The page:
The visit to Rogozhin's house further characterizes Rogozhin, explains his relationship with Nastassya Filippovna, and develops his relationship between the prince. Rogozhin's house mirrors its owner and his lifestyle. It is dark and dismal, and the windows have iron bars. The house is painted a dirty green color, while the walls inside are red. Indeed, dirt is frequently associated with Rogozhin, while red is the color of blood—a foreshadowing of Rogozhin's violence. Red is also present in Rogozhin's study: his bed is covered by a red morocco. On the whole, everything about Rogozhin's house is dark, heavy, and stifling. Analogously, his lifestyle is characterized by associating with crooks and drunks. His love for Nastassya Filippovna is a violent passion through which he wishes to possess her. In this respect, it is just as stifling as the iron bars on the windows. Myshkin is perceptive, noting the similarity between the house and its owner; he remarks that this is exactly what Rogozhin's house should be like and that this is how he imagined it.
The conversation between Rogozhin and Myshkin's develops the contrast between their respective loves for Nastassya Filippovna. While Rogozhin's love is passion and destruction, the prince's love is pity and compassion. Myshkin is afraid that if Rogozhin and Nastassya Filippovna ever got married, Rogozhin would kill her; he already beat her once. After all the suffering she has caused him, he will not forgive her. Rogozhin's love is almost like hatred—and he himself does not deny this characterization of his affection. Indeed, he goes so far as to reply that it is precisely because his love is destructive that Nastassya Filippovna wishes to marry him. Although she loves the Prince, she does not think that she deserves him nor does she want to ruin his life by a marriage with a "fallen woman." In addition, because she realizes that marrying Rogozhin is equivalent to suicide, she can never go through with it. She runs to the prince just before the wedding, but then returns to Rogozhin later. Much like Madame du Barry from the previous chapter, who begs for one last moment before being guillotined, Nastassya Filippovna asks for one last moment of life when she runs away from Rogozhin to the Prince.
Despite their many differences, Myshkin and Rogozhin feel a sort of affinity towards one another. Rogozhin admits that when they are not together, he begins hating the prince, but as soon as they are together, the hatred disappears. Much like Nastassya Filippovna, who seeks salvation from destruction by going to the prince, Rogozhin wishes the prince could save him from destructiveness. He exchanges crosses with Myshkin and even takes him to his mother. However, once the prince leaves and Rogozhin sees him near Nastassya Filippovna's house, he goes to the hotel with the intention of killing the prince. Ultimately, we see that Myshkin's goodness is unable to save Rogozhin from committing a sin.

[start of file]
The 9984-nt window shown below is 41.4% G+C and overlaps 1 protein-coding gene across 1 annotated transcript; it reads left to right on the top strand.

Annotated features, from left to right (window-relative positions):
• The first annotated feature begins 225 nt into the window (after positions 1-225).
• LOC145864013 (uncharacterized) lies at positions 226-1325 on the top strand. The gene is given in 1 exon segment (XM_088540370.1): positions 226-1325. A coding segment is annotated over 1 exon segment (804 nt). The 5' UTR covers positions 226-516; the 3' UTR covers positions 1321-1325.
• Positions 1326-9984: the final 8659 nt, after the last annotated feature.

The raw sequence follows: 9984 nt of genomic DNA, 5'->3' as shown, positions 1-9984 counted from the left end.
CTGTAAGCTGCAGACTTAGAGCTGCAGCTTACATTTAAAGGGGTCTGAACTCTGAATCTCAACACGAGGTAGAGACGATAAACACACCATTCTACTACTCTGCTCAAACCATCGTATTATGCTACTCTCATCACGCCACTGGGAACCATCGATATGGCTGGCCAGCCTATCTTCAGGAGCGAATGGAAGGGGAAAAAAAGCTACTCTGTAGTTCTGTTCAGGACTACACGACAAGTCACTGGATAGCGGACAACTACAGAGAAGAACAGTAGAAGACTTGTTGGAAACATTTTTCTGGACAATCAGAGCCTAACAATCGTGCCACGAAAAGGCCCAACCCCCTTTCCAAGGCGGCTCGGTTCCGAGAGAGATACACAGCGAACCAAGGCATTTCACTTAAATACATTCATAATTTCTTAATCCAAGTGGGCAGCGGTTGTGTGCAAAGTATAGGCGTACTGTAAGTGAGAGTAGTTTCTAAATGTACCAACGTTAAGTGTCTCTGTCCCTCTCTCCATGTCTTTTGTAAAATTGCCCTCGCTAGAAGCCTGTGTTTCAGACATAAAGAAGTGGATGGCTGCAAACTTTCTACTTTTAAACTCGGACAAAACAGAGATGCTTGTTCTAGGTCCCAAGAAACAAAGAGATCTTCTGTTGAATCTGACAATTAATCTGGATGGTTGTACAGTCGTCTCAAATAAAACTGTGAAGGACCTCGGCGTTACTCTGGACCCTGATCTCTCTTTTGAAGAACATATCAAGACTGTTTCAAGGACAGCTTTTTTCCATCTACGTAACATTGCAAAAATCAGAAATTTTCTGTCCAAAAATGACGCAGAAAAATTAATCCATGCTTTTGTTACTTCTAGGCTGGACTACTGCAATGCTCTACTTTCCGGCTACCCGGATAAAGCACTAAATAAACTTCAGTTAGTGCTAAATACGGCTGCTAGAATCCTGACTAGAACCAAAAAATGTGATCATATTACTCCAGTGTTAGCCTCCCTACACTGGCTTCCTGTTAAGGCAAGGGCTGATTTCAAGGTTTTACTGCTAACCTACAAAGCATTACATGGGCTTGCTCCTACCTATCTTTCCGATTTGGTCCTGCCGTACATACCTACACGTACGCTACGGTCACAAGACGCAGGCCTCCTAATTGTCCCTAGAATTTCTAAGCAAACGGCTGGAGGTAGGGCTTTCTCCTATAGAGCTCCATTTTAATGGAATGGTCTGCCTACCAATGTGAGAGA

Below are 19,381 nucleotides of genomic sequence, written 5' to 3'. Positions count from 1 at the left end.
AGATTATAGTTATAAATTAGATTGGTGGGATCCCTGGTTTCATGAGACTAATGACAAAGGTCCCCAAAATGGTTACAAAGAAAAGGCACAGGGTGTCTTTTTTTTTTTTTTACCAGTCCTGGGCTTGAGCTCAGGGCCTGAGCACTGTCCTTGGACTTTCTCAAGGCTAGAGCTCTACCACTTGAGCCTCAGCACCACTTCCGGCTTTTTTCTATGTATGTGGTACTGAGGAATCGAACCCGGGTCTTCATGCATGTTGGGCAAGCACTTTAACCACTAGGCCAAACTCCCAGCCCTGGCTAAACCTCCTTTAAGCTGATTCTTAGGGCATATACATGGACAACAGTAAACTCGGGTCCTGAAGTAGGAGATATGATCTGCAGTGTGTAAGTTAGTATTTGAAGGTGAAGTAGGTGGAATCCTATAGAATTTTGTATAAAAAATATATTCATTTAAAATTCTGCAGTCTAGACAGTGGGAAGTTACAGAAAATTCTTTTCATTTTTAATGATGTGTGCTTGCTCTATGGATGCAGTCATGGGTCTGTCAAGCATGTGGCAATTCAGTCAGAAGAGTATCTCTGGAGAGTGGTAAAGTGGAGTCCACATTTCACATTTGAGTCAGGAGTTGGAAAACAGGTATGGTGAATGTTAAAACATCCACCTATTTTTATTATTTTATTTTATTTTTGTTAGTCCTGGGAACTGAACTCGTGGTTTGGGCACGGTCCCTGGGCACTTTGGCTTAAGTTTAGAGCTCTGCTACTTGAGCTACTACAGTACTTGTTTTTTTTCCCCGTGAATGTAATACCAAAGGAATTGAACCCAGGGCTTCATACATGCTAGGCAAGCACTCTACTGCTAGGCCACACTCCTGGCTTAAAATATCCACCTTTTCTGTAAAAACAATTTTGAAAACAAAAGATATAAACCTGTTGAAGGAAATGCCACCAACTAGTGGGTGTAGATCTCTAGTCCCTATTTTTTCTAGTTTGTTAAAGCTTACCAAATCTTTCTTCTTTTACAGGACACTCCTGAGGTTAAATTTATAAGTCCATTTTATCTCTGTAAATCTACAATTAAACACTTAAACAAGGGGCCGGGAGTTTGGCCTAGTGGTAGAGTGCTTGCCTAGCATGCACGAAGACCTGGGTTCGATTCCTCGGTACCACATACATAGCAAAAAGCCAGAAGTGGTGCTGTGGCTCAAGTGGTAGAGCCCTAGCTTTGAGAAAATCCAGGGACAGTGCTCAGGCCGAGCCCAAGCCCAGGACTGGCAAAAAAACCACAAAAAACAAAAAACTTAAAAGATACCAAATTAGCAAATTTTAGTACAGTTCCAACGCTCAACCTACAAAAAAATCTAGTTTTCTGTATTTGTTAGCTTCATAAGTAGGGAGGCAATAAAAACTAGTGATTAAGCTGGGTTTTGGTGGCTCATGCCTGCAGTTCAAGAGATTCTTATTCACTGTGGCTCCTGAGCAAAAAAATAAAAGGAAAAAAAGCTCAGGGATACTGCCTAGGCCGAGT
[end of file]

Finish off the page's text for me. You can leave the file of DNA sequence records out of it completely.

The prince's timely epileptic fit prevents the murder. Chapter 5 is the first time in the novel when Myshkin describes his illness and then suffers an actual fit. He says that an attack is characterized by a momentary feeling of complete clarity of mind and an almost sublime understanding of life and its purpose. This moment is quickly followed by utter darkness. Before his fit, Myshkin wanders about the city. Mirroring his physical wandering, his mind wanders from subject to subject. The narrative becomes a sort of stream of consciousness for the prince's; we experience his thought process and feelings just before and during the epileptic fit. Because the narrator merges with Myshkin's consciousness, we learn little about the reason for the fit. The prince cannot himself clearly explain it, aside from a few vague remarks about him questioning his blame for the fate of Nastassya Filippovna. As we continue reading the novel, we must attempt to identify the immediate causes of the prince's attacks and the significance of epilepsy for his character.
The young prince is supposed to symbolize the good. The image of "Christ", the kindness at his own expense. Though because of his epilepsy everyone takes advantage of his naiiveness, and he is looked at like an idiot. So I believe since Fyodor had epilepsy himself he was aware of the losing of knowledge, that can make one feel stupid, hence "the idiot." I know from having many seizures that over time they do affect our brain in various ways. I am not the only one to feel that way, but I never thought any book could incorporate that feeling a... Read more→